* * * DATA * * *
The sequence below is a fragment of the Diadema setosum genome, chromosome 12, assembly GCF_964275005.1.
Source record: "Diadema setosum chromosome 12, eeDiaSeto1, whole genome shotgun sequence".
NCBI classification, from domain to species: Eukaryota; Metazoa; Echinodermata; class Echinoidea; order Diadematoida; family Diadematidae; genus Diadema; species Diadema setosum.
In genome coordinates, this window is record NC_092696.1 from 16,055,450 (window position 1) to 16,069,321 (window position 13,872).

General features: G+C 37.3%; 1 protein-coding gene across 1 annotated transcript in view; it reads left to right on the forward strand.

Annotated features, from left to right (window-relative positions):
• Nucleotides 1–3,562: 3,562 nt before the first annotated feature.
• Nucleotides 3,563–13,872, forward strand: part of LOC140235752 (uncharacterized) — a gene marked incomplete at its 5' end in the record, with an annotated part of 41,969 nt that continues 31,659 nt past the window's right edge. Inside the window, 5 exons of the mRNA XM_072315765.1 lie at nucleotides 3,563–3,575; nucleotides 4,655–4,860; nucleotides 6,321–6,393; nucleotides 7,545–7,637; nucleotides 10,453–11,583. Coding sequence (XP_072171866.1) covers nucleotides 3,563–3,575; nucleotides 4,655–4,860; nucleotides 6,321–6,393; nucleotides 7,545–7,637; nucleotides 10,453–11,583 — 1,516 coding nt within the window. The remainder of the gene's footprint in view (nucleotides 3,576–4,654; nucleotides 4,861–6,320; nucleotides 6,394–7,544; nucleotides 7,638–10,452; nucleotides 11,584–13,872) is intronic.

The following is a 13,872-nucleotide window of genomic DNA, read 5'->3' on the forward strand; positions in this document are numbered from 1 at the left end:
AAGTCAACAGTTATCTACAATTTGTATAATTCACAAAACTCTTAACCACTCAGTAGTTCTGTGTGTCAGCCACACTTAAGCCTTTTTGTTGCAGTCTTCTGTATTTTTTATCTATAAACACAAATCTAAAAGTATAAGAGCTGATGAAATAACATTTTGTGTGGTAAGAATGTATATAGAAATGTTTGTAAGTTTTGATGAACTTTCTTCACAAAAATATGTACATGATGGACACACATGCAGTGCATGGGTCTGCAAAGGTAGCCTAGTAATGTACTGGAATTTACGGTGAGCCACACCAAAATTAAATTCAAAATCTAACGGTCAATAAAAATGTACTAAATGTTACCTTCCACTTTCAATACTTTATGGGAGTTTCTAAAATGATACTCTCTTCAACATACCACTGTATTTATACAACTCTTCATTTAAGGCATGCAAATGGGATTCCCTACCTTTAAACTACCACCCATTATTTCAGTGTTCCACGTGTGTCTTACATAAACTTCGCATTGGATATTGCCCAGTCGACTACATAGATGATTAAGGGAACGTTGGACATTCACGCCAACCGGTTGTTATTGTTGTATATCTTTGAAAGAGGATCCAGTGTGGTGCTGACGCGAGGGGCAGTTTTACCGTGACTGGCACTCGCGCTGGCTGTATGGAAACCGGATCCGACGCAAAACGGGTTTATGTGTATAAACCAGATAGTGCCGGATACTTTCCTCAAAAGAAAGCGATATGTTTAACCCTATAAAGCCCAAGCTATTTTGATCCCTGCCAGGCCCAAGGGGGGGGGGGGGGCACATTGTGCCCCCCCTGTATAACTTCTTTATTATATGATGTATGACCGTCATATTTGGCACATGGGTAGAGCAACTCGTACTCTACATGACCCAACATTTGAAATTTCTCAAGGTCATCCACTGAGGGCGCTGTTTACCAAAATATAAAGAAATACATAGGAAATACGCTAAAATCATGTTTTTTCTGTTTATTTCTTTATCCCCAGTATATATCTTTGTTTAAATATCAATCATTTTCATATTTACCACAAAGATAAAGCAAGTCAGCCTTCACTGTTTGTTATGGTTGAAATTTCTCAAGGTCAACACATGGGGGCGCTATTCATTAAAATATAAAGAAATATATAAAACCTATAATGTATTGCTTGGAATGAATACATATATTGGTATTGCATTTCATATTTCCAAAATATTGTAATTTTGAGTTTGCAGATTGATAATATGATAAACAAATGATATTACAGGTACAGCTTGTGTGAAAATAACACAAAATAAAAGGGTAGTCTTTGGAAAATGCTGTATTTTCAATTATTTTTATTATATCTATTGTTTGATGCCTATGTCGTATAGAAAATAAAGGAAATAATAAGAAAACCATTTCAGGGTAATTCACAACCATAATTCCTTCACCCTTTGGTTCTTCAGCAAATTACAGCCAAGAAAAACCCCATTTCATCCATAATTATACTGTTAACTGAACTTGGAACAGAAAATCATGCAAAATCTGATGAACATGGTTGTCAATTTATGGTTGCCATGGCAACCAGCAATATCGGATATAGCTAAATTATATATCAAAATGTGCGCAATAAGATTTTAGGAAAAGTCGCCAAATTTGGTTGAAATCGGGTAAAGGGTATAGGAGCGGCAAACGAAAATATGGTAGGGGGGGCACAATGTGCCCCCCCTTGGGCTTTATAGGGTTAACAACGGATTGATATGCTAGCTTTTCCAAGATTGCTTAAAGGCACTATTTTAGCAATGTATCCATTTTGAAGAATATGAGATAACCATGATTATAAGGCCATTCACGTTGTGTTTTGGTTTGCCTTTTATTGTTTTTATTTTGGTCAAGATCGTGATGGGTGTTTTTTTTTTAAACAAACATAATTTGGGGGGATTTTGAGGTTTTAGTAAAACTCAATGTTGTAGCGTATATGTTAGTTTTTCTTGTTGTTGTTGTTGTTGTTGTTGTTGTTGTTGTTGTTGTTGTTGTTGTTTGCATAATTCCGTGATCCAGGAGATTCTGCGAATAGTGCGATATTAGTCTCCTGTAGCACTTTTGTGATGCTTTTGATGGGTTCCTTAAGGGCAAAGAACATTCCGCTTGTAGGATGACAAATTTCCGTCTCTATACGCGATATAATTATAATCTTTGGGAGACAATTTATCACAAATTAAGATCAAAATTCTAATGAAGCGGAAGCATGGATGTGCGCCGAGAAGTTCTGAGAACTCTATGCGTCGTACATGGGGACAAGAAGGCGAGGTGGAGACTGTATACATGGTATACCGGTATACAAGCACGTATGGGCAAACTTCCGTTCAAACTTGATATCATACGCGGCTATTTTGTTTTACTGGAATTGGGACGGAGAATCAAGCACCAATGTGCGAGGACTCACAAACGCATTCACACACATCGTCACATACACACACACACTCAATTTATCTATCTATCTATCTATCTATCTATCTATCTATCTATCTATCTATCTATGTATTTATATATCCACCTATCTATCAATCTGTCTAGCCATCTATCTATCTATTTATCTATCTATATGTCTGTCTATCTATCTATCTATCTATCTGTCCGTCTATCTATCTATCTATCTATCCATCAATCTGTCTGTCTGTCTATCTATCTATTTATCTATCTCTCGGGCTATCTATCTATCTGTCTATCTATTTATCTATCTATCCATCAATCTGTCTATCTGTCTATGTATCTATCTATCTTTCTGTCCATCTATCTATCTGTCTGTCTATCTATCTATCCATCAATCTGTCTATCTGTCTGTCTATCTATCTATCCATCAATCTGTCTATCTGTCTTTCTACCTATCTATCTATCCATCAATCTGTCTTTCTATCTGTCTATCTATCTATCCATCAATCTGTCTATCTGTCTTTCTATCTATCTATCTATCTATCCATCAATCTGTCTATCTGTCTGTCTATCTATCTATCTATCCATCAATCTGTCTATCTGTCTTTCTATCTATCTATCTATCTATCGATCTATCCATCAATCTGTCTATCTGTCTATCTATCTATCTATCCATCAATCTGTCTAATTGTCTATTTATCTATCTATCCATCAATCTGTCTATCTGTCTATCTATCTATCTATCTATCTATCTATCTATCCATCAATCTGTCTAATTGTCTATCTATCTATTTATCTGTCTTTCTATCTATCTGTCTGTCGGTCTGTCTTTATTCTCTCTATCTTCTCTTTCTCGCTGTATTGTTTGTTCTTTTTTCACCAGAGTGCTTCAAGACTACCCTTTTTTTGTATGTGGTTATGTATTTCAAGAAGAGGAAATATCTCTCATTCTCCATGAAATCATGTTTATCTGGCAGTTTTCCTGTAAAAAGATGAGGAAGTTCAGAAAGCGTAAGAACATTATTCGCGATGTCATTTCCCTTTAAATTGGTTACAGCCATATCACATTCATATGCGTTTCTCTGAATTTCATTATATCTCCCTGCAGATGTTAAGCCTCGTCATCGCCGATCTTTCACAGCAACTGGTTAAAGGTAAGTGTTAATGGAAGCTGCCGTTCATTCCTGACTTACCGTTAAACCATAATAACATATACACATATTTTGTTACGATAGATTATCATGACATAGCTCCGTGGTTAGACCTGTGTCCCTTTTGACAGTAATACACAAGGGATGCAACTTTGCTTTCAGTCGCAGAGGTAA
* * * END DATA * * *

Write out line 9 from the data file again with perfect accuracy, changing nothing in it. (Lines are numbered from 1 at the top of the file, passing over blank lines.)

The following is a 13,872-nucleotide window of genomic DNA, read 5'->3' on the forward strand; positions in this document are numbered from 1 at the left end: